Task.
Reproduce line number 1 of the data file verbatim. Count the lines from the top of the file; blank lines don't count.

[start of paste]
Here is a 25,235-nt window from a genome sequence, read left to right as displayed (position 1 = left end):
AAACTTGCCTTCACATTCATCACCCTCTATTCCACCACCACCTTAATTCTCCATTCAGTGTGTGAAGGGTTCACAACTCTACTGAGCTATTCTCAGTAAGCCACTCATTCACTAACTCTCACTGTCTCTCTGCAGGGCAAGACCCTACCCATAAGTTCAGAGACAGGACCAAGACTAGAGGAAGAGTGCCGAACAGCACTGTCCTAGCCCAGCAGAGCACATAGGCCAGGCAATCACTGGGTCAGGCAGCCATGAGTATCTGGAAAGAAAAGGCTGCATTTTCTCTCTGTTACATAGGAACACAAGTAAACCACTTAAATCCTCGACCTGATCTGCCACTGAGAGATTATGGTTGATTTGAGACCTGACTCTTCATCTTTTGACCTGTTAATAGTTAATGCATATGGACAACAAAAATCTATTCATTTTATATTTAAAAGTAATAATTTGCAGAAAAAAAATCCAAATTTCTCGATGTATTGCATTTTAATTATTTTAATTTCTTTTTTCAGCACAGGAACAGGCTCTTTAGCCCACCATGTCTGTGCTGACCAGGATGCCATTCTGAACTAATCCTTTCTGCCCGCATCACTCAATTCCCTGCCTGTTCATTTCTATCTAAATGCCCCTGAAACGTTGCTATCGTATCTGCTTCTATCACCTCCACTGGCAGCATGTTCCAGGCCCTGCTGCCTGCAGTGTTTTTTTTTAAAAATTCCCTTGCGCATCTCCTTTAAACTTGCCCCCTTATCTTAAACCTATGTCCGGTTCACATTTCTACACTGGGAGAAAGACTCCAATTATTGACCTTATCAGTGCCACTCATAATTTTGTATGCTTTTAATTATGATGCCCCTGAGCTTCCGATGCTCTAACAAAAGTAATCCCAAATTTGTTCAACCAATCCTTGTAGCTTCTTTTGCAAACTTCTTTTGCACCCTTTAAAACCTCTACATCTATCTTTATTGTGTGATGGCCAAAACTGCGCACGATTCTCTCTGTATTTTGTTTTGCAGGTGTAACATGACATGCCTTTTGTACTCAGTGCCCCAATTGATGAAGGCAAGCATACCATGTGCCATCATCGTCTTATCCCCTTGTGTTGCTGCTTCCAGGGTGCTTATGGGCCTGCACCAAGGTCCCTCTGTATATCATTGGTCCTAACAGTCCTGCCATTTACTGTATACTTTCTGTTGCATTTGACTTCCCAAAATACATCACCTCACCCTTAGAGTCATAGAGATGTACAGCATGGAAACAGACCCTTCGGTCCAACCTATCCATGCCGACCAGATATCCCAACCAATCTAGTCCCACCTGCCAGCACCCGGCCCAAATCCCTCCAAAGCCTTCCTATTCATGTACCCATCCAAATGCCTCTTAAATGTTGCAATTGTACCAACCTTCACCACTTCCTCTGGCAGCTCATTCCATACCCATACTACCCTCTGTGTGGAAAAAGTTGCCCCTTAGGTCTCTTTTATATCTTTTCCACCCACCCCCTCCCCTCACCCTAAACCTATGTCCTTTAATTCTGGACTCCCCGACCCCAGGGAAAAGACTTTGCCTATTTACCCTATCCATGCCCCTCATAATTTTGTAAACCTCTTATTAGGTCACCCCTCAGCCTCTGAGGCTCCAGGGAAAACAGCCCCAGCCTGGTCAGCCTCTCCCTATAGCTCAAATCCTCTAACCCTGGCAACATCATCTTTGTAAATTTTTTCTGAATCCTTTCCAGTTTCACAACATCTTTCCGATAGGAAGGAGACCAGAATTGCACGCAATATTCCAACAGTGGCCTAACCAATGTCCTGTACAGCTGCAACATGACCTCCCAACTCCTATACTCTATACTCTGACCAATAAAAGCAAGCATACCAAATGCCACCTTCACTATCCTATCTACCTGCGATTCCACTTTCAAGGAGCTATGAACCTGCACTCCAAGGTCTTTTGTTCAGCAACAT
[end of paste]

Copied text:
Here is a 25,235-nt window from a genome sequence, read left to right as displayed (position 1 = left end):